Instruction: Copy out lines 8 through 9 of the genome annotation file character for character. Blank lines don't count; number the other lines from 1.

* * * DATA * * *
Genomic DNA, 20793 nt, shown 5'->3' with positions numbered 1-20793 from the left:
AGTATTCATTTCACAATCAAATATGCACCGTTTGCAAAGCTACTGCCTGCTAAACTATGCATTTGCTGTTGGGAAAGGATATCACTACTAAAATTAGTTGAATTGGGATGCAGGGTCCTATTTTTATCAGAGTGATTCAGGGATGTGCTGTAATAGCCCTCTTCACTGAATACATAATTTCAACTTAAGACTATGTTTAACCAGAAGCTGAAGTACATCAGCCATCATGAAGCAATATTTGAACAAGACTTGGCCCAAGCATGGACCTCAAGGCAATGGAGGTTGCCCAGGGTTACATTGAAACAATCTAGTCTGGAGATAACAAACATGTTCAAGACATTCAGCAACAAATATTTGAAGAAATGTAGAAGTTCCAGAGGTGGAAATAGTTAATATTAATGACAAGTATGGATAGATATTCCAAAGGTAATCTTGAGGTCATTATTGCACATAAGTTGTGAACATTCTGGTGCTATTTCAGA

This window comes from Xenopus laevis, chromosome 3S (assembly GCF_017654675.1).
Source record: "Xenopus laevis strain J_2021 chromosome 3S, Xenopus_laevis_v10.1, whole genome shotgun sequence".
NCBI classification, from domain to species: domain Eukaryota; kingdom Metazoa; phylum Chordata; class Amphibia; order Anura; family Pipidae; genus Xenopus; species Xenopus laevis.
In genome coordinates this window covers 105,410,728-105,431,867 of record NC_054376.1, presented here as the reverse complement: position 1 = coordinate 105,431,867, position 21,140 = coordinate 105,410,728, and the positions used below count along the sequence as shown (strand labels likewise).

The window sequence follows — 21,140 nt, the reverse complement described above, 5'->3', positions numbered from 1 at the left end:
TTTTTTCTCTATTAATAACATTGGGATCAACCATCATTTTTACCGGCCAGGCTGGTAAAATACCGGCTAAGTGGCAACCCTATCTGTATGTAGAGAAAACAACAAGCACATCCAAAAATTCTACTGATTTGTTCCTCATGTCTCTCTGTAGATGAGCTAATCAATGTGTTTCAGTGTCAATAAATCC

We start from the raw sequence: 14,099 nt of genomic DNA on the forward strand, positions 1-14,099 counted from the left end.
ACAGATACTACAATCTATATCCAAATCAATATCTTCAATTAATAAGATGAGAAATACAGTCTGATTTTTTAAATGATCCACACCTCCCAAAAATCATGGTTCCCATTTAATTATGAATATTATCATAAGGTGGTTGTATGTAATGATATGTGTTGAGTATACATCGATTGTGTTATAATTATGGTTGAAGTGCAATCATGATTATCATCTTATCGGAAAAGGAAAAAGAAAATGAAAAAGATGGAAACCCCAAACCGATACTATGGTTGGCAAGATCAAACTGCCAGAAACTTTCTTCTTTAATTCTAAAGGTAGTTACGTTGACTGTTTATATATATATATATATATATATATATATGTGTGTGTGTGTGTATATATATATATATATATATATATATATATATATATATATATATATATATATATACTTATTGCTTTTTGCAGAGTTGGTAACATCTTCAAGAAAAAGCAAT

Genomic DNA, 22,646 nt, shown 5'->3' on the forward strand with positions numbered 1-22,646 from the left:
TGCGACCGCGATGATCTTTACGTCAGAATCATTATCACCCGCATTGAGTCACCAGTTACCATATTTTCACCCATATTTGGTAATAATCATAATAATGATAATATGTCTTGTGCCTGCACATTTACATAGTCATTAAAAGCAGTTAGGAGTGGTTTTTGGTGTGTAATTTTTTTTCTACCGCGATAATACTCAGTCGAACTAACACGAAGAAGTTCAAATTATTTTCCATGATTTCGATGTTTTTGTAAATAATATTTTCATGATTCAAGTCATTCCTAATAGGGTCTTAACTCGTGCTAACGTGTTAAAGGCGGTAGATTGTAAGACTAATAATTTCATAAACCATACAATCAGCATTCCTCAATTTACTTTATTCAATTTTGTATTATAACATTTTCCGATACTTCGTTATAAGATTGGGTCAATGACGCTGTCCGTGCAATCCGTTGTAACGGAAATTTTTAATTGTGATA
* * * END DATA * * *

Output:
TTTTTTCTCTATTAATAACATTGGGATCAACCATCATTTTTACCGGCCAGGCTGGTAAAATACCGGCTAAGTGGCAACCCTATCTGTATGTAGAGAAAACAACAAGCACATCCAAAAATTCTACTGATTTGTTCCTCATGTCTCTCTGTAGATGAGCTAATCAATGTGTTTCAGTGTCAATAAATCC

We start from the raw sequence: 14,099 nt of genomic DNA on the forward strand, positions 1-14,099 counted from the left end.